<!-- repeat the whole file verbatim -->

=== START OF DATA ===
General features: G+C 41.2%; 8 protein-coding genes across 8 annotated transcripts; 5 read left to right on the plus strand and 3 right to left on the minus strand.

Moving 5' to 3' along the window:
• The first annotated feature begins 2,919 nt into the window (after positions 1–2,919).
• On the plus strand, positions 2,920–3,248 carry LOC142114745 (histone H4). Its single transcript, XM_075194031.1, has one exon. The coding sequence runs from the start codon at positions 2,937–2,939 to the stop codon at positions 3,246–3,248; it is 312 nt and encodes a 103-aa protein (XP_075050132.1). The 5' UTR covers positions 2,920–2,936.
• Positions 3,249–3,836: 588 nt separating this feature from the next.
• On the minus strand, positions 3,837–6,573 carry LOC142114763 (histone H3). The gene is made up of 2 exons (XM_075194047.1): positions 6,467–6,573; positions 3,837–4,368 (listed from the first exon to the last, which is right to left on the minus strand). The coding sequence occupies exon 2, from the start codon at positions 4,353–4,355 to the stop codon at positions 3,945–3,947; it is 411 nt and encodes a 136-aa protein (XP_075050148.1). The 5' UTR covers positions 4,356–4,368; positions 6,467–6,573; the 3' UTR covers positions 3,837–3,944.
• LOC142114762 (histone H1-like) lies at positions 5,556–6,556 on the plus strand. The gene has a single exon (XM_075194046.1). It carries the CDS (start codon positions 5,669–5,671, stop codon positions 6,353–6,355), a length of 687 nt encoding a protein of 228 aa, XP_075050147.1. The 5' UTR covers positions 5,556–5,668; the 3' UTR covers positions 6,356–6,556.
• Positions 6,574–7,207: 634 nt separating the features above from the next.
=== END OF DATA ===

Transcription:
General features: G+C 41.2%; 8 protein-coding genes across 8 annotated transcripts; 5 read left to right on the plus strand and 3 right to left on the minus strand.

Moving 5' to 3' along the window:
• The first annotated feature begins 2,919 nt into the window (after positions 1–2,919).
• On the plus strand, positions 2,920–3,248 carry LOC142114745 (histone H4). Its single transcript, XM_075194031.1, has one exon. The coding sequence runs from the start codon at positions 2,937–2,939 to the stop codon at positions 3,246–3,248; it is 312 nt and encodes a 103-aa protein (XP_075050132.1). The 5' UTR covers positions 2,920–2,936.
• Positions 3,249–3,836: 588 nt separating this feature from the next.
• On the minus strand, positions 3,837–6,573 carry LOC142114763 (histone H3). The gene is made up of 2 exons (XM_075194047.1): positions 6,467–6,573; positions 3,837–4,368 (listed from the first exon to the last, which is right to left on the minus strand). The coding sequence occupies exon 2, from the start codon at positions 4,353–4,355 to the stop codon at positions 3,945–3,947; it is 411 nt and encodes a 136-aa protein (XP_075050148.1). The 5' UTR covers positions 4,356–4,368; positions 6,467–6,573; the 3' UTR covers positions 3,837–3,944.
• LOC142114762 (histone H1-like) lies at positions 5,556–6,556 on the plus strand. The gene has a single exon (XM_075194046.1). It carries the CDS (start codon positions 5,669–5,671, stop codon positions 6,353–6,355), a length of 687 nt encoding a protein of 228 aa, XP_075050147.1. The 5' UTR covers positions 5,556–5,668; the 3' UTR covers positions 6,356–6,556.
• Positions 6,574–7,207: 634 nt separating the features above from the next.